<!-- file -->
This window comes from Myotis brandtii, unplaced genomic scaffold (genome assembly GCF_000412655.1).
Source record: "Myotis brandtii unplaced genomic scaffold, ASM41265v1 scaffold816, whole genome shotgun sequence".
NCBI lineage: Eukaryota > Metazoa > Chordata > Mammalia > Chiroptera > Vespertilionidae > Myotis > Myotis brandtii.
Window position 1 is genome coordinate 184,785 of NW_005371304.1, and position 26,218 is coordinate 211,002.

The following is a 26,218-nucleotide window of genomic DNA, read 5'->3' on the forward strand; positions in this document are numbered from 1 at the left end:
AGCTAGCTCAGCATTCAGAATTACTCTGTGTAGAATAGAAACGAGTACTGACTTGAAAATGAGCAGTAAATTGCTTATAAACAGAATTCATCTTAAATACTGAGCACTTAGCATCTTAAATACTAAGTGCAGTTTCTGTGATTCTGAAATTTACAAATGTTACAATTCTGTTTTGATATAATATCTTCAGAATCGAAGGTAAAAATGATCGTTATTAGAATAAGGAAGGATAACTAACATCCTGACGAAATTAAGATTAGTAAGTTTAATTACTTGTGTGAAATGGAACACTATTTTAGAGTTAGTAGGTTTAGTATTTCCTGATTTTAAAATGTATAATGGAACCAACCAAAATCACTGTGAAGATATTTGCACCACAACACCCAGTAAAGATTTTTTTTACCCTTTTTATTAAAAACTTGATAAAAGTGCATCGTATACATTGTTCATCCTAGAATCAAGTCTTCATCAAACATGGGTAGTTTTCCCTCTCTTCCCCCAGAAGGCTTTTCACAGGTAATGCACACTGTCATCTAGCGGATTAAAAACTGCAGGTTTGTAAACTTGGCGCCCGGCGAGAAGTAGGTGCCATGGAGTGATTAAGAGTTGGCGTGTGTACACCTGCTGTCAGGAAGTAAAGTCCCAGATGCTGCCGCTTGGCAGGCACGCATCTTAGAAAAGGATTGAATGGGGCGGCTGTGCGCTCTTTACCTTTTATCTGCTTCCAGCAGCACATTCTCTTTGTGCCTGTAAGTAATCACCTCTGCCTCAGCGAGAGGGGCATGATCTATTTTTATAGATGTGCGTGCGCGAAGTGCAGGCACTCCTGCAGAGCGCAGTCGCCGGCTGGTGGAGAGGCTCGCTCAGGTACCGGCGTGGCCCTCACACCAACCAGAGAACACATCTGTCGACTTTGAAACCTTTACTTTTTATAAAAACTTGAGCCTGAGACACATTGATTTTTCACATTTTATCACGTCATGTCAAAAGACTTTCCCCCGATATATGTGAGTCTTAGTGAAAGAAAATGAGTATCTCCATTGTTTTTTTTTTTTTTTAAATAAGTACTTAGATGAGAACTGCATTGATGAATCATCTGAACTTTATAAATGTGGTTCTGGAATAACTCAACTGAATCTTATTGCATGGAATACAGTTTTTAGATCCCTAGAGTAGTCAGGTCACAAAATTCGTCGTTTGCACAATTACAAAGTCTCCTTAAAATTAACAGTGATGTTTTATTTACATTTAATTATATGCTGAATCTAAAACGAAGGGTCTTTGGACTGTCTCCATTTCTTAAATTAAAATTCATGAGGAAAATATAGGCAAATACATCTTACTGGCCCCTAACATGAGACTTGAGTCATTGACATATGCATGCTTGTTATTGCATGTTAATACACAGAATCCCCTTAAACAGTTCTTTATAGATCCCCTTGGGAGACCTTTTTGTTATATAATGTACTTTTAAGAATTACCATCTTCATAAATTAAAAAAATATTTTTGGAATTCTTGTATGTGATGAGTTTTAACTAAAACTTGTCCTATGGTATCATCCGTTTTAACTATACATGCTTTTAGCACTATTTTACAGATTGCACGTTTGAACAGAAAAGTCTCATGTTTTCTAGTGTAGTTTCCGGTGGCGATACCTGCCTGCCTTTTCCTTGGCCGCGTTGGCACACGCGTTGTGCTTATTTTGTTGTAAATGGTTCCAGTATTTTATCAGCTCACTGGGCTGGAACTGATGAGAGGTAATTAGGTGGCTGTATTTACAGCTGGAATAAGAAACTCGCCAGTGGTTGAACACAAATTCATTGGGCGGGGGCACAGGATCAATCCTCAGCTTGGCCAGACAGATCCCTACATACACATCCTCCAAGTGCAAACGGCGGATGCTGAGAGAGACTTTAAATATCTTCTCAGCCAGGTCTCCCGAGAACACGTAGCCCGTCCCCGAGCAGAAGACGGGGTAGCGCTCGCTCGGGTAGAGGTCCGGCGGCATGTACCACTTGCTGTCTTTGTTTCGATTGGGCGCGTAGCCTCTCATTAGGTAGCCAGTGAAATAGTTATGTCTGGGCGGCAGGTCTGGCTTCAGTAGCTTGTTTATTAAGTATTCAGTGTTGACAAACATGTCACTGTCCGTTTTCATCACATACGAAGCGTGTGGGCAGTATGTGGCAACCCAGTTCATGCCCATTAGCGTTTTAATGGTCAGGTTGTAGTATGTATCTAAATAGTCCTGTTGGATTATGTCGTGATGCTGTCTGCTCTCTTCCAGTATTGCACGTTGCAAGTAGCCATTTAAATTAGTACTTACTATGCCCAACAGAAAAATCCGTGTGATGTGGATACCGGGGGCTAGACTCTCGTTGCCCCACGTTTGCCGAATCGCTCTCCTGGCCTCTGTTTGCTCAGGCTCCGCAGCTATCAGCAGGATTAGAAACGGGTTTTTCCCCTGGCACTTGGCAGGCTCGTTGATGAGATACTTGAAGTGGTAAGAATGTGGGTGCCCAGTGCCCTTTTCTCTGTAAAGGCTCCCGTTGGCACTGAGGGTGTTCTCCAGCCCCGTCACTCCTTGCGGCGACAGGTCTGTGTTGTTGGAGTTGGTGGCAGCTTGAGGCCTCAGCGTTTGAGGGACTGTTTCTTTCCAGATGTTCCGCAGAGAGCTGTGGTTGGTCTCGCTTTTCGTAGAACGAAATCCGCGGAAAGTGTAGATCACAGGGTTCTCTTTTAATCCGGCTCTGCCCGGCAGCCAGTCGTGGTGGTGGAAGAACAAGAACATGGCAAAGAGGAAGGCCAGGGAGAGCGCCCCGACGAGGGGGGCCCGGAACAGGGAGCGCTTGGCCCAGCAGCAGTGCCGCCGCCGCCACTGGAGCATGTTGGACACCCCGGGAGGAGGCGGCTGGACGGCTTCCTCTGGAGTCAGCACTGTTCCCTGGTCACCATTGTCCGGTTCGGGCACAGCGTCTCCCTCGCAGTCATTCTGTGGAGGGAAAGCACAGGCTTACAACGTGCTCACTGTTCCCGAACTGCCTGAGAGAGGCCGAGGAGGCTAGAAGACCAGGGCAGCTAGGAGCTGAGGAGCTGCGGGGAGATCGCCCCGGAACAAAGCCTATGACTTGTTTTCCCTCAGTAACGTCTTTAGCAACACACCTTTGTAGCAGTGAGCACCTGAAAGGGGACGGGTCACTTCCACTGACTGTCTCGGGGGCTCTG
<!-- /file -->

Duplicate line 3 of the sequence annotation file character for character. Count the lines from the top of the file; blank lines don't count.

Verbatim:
NCBI lineage: Eukaryota > Metazoa > Chordata > Mammalia > Chiroptera > Vespertilionidae > Myotis > Myotis brandtii.